I need help identifying this 1.10 caliber projectile


#1

If anyone could help me identify this projectile it would be vey much appreciated. The research I have done leads me to believe it was ammunition for the 1.1"/75 (28mm) Mark 1 and Mark 2 WWII era anti-aircraft gun (also known as the “Chicago Piano”). The caliber is correct but the length and weights do not match the descriptions for the weapon’s ammunition on this site: http://www.navweaps.com/Weapons/WNUS_1-1-75_mk1.php This site shows the length of the projectile at 5.8" and a weight of 0.917 lbs.


Measurements taken with a caliper:
1.109" at the base (below the rotating band)
3.455" total length
7.995 oz. total weight

Rotating band material is copper

Is it possible that this is a practice round for the Mark 1 or Mark 2 weapon?

Could the different corrosion at the tip be an indicator of the munition type? My uneducated guess is that it has something to do with a cap that was once on top the round, like an armor piercing cap (APC) like what is described on this site.
Any insight at all or any reference material that you can provide would be very helpful. I have more photos if that helps but I can only post 1 at a time on this board because I am a new user. Thanks everyone in advance!!


#2

Eaukeman,

Welcome to the Forum!

The 1.1" 75 Cal. projectiles have some very distinct features that differ from your item including a very wide rotating band and an appendage at the base to house the tracer element as shown below.
11color

These are the only three types of projectiles for this ammunition that I am aware of.

Hopefully someone else can help id your find.

Dave


#3

Dave,
This is very helpful, now I know to stop barking up that tree. Thank you for your insights, it is much appreciated!


#4

I have found a similar looking round on a couple message boards (including this one). My round looks very much like the 30MM T328 discussed here: https://forum.cartridgecollectors.org/t/30mm-t328-ap/9771 and here: https://www.ar15.com/forums/general/What_30mm_projectile_do_I_have_here_/5-1878582/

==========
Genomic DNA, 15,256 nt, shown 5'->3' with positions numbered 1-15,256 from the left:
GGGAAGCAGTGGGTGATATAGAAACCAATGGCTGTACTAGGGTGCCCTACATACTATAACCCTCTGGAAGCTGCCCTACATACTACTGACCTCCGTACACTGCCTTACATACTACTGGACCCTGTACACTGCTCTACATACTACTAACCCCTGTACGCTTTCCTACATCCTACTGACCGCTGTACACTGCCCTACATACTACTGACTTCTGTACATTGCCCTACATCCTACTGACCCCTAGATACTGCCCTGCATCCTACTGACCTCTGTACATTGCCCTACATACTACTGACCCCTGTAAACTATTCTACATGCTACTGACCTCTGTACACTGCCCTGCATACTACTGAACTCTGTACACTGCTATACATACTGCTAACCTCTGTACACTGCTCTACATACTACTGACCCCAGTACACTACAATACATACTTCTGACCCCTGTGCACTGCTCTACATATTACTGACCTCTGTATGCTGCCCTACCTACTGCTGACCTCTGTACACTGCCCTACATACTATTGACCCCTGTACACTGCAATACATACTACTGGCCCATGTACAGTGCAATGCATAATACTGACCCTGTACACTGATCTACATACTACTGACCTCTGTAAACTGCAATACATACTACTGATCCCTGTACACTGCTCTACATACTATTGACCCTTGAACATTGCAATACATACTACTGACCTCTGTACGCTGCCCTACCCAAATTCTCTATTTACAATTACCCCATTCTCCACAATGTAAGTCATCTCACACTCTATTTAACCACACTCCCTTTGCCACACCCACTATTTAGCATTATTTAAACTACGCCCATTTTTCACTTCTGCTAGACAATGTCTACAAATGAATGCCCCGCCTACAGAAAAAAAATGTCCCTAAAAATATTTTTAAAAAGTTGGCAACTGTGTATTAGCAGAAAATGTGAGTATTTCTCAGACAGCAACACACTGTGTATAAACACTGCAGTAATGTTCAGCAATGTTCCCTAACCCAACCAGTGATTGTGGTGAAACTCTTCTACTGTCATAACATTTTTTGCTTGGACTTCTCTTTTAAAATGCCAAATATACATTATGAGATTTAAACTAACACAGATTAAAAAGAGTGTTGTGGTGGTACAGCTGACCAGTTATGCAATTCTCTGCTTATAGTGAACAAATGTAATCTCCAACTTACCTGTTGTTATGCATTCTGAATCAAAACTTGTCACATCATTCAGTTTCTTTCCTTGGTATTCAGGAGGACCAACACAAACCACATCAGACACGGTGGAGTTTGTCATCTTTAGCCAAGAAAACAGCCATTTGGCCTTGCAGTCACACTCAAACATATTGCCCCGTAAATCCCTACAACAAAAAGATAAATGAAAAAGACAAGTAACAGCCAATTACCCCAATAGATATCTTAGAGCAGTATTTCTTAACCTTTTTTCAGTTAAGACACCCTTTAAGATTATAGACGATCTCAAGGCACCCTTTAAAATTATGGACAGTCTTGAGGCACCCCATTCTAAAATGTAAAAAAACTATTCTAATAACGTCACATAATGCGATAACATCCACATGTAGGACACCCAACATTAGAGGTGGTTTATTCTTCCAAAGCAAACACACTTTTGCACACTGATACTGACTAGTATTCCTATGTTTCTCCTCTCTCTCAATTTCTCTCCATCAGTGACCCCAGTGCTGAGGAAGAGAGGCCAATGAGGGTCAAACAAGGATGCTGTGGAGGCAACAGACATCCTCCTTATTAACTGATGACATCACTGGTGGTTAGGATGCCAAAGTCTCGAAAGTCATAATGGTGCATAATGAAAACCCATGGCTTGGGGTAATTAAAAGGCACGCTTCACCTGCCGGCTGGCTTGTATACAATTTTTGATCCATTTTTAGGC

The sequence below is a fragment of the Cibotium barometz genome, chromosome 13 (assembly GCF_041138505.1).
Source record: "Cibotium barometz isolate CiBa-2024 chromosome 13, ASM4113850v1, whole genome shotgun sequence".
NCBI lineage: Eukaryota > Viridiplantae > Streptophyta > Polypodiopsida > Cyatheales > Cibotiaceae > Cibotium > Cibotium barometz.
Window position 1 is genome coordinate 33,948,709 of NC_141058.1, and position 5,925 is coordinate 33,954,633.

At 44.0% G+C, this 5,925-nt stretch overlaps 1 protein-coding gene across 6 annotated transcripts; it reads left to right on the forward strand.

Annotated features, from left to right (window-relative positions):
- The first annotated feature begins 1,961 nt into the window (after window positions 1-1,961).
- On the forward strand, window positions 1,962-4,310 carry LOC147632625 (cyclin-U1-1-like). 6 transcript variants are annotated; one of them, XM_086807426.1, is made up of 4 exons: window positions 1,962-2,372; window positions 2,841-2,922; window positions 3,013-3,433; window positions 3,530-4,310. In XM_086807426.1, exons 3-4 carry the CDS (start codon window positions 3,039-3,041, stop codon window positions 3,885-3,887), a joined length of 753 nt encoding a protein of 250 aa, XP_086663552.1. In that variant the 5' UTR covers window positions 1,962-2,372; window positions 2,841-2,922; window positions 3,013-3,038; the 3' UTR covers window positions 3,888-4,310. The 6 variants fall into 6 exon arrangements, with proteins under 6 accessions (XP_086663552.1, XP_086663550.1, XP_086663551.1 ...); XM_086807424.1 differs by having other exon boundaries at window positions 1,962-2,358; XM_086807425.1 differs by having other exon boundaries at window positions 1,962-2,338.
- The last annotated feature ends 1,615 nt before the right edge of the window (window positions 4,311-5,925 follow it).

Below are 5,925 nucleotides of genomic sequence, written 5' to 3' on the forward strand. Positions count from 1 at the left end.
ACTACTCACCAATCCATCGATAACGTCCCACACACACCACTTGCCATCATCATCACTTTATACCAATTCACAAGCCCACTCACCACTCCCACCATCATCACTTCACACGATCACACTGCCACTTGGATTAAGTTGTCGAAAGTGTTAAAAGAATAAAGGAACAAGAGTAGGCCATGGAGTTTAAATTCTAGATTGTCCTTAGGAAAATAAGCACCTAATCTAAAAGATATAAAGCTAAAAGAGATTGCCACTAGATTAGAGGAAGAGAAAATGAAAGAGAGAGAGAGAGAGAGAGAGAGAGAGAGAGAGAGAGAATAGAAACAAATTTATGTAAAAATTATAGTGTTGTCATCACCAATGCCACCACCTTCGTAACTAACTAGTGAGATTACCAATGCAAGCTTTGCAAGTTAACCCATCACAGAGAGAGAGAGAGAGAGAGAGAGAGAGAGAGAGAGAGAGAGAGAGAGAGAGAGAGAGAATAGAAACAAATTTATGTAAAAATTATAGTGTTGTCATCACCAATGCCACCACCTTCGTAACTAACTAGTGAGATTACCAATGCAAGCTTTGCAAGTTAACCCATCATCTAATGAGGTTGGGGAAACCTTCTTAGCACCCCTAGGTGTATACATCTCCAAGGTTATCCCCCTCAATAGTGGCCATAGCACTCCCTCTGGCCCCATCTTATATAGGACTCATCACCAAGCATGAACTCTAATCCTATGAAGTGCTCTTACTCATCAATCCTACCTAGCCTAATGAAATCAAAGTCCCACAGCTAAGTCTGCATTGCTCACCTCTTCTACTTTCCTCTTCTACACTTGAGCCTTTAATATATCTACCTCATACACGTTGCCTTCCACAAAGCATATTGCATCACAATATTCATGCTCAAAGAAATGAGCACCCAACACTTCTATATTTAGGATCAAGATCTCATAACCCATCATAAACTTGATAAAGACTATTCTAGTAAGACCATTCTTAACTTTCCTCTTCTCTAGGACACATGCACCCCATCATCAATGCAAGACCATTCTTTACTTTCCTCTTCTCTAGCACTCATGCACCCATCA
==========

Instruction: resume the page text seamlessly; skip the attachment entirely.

From what I have gathered it seems the T328 was experimented with in the 1950s.
The examples I have seen online look very similar to mine (although none corroded like mine), except for the rotating band. The rotating band on mine has evenly spaced, rectangular shaped flares. The examples of the T328 I’ve seen have a smooth band with wording and numbers impressed.

Is anyone familiar with the 30mm T328? Thanks again for any input you may be able to provide!


#5

it looks to me like the “evenly spaced, rectangular shaped flares” are rifling marks from being fired. The propose of a rotating band is the take the rifling, provide gas sealing, and impart spin with out generating excess wear to the rifling which would occur by imparting spin on the typical steel body of a projectile.

Forgive me if I’m telling you something you are already aware of.


#6

PetedeCoux,

Thank you for taking the time to help me out! I was aware of purpose of the rotating band, but I was not aware of the rifling marks left on the band after firing. I suppose this what is being referred to when law enforcement and CSI investigators match bullets fired from specific guns? Thanks again!


#7

Yes the forensics folks use rifling marks, (and other markings) to match firearms to evidence found at crime scenes.

Although on small bore (typical hand guns & shoulder fired rifles) rounds the bullet jacket is not naked steel as is normal / typical in large bore projectiles but has a gilding metal or cupro-nickel coat over the steel jacket to serve as a lubricant & not wear out the barrel too fast. Thus no need for a rotating band.


#8

Eaukeman,

The T328 projectile is very close in length, diameter and profile to the item you show. The advanced corrosion and the fact that it was fired likely into something may explain the lack of any defined flat nose.

Any idea where this was recovered?

Dave


#9

Be aware that this projectile could contain explosive material.

Just because an item is old or corroded, it does not mean that it is inert. In fact some types of explosive become more unstable with age.